We noticed a point of frustration for MSI’s M.2 slot implementation. The company decides to use a very small screw whose size makes it incompatible with screwdrivers commonly used in the system building process. I own a strong array of screwdrivers suited to system building, but attempting with even my smallest model (typically reserved for laptops) resulted in the tool’s tip barely being able to lock into the screw.
This is an annoying point and one that seems completely needless. It would have been little hassle for MSI to use a larger screw. Instead, many users will be forced to go out and purchase a new, less common screwdriver that could result in a delayed build process.
The internal front audio header is found in its usual location towards the board’s bottom-left edge. MSI positions the front panel connectors in a centralised location of the board, making cable management trickier for users without a specific cut-out in their chassis. A two-digit LED is a thoughtful addition for a board of this price.
MSI implements a connector that can provide additional power to the Z97 Gaming 5 motherboard’s Audio Boost 2 system. A bundled cable plugs into the header, drawing its power from a 4-pin molex connector attached to one’s PSU.
All six of the right-angled SATA 6Gbps connector are fed by the Z97 chipset. SATA ports 5 and 6 are rendered unusable when an M.2 device is installed.
No SATA Express connector is provided, indicating that MSI did not justify the cost implications of re-routing PCIe lanes and implementing automatic switches. This constricts the choice that users are given when choosing their next SSD.
A recent question on our Facebook page suggested that the majority of our audience uses less than six SATA drives, with a large proportion using fewer than four devices. As such, the number of SATA connections provided by the Z97 Gaming 5 is likely to be adequate for many gamers, even after two ports are converted to the M.2 connection.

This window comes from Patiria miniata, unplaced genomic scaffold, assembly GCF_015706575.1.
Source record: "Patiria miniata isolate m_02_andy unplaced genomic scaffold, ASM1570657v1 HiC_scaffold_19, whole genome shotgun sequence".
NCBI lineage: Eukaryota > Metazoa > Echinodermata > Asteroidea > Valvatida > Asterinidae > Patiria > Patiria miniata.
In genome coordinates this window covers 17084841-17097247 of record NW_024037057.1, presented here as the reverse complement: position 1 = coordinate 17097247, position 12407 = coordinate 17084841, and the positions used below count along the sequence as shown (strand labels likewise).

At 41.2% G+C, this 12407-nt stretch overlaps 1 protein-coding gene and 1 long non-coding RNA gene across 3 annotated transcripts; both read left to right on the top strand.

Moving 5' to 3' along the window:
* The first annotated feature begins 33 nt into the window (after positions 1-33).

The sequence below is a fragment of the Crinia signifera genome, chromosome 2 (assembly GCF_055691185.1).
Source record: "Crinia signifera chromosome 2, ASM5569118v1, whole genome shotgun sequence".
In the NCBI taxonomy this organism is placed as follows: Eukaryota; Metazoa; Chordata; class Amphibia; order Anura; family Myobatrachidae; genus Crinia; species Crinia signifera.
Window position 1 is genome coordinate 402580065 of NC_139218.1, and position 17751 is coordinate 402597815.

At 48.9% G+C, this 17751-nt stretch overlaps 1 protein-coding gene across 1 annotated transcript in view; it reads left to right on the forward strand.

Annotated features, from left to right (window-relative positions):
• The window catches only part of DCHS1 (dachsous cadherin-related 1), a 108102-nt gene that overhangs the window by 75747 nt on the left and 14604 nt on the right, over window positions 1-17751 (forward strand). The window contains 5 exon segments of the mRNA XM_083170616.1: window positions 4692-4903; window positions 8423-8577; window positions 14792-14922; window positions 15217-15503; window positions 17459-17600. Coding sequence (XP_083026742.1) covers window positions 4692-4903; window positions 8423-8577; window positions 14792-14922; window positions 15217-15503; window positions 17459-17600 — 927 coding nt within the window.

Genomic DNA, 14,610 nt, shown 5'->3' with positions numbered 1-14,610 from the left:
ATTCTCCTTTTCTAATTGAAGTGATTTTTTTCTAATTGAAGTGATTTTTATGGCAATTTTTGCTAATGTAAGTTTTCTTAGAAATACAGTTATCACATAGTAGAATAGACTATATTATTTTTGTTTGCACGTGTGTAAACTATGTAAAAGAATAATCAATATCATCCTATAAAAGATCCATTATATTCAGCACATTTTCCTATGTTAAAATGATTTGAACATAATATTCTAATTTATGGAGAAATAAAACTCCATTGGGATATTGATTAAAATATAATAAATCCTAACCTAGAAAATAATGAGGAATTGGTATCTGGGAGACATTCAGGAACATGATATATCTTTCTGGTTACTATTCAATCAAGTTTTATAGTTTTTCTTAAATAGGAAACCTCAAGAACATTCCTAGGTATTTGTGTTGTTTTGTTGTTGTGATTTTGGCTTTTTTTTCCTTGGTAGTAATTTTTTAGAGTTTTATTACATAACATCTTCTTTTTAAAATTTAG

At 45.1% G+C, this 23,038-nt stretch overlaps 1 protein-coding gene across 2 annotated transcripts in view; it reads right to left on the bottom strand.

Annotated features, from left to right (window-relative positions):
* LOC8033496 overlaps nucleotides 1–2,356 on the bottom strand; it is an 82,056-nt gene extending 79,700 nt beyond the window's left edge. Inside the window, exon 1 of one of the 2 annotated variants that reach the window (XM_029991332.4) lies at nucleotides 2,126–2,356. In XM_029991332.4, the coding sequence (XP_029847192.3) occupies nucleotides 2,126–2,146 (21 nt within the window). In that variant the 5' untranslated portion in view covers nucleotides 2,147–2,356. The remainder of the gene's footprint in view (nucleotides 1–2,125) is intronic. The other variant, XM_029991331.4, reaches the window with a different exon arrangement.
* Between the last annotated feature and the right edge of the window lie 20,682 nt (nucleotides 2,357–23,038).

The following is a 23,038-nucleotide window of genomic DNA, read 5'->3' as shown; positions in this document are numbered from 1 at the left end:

One of my favourite layout choices on a motherboard is a right-angled USB 3.0 header. MSI tilts the connector by 90-degrees, reducing the complexity of trying to hide the fat USB 3.0 cable.
Audio Boost 2 is used on the Z97 Gaming 5 motherboard. MSI employs a discrete PCB, Nichicon capacitors, a pair of Texas Instruments OPA1652 headphone amplifiers, and the aforementioned supplementary power connector as part of its Audio Boost 2 system. The power connector acts to ensure that sufficient voltage levels reach USB headsets and DACs.
Heart of the scheme is Realtek’s ALC1150 audio codec, hidden beneath an EMI shielding cover. Between the cluster of capacitors is a switch that operates the audio power adjustment provided by the auxiliary connector.
Four USB 3.0 ports reside on the rear IO, each fed by the Z97 chipset. Killer’s E2205 NIC powers the gigabit Ethernet connector. Gold-plated audio jacks are used to help minimise signal degradation effects. Assisted by an ASMedia ASM1442K switching chip, three video outputs are present on the rear panel, with quoted resolution support of up to 4K via HDMI.
Rear USB ports are provided with a stable 5.0 volts from the power supply, which MSI says can help deliver better audio quality on USB headsets and DACs. The red audio jack outputs a dedicated amplified signal, according to MSI.
Called Gaming Device Port, the rear panel’s red PS/2 and USB 2.0 connectors use triple-plated gold surfaces for additional durability against high in-and-out cycles that gamers may put their peripheral through. The USB connections support 1000 Hz polling rates, while the PS/2 port is compatible with N-Key rollover keyboards.